Species of the genus Diaporthe are also well documented promising agents in the development of biofertilizers due to their plant-growth properties (Table 3). For example, the generalist fungus Phomopsis liquidambaris (syn. D. liquidambaris) is also able to establish symbiosis with rice and peanut plants by colonizing their roots and conferring tolerance to abiotic stress, as well as promoting plant host growth [120,121]. This species is also reported to induce rice resistance to Fusarium graminearum, the causal agent of rice spikelet rot disease [122]. Recently, Aldana et al. [123] reported that root and shoot biomass of the hybrid Triticum durum × Hordeum chilense increased by up to 30% after inoculation with a strain of Diaporthe sp. The authors have also shown increased concentrations of calcium, magnesium, sulphur, iron and boron in inoculated plants. Additionally, the inoculation of Triticum durum × Hordeum chilense with Diaporthe sp. strain EB4 under salinity conditions, heightened proline, gibberellins, and indole 3-acetic acid and increased nutrient uptake in roots, thus resulting in an enhanced growth [124]. Moreover, Ważny et al. [125] stated that the inoculation of Noccaea goesingensis with Diaporthe eres improved the biomass of the plant and increased nickel accumulation. The authors have thus proposed D. eres as a nickel uptake stimulating microorganism, which might be potentially used as a biofertilizer and in the bioremediation of metal contaminated soils.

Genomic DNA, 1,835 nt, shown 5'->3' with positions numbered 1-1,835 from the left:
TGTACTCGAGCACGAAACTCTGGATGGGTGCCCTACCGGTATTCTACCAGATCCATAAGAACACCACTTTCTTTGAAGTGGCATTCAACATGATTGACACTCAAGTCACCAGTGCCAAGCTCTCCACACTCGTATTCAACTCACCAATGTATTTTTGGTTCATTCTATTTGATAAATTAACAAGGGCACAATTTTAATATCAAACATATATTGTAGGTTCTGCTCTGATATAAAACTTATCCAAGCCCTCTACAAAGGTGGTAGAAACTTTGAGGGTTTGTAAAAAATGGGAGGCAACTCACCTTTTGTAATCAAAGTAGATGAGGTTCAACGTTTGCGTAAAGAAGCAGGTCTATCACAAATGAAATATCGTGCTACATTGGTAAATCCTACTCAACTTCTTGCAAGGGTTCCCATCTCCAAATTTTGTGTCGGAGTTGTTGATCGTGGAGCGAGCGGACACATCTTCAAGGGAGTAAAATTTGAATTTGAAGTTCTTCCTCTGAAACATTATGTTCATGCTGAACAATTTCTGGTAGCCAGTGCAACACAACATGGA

5. Omics to Explore the Secondary Metabolism of Diaporthe

5.1. Genomics

The application of omics approaches including genomics, transcriptomics, proteomics and metabolomics, opens up a new opportunity for the discovery of novel genes and their functions, novel pathways and metabolic network [134] (Figure 2).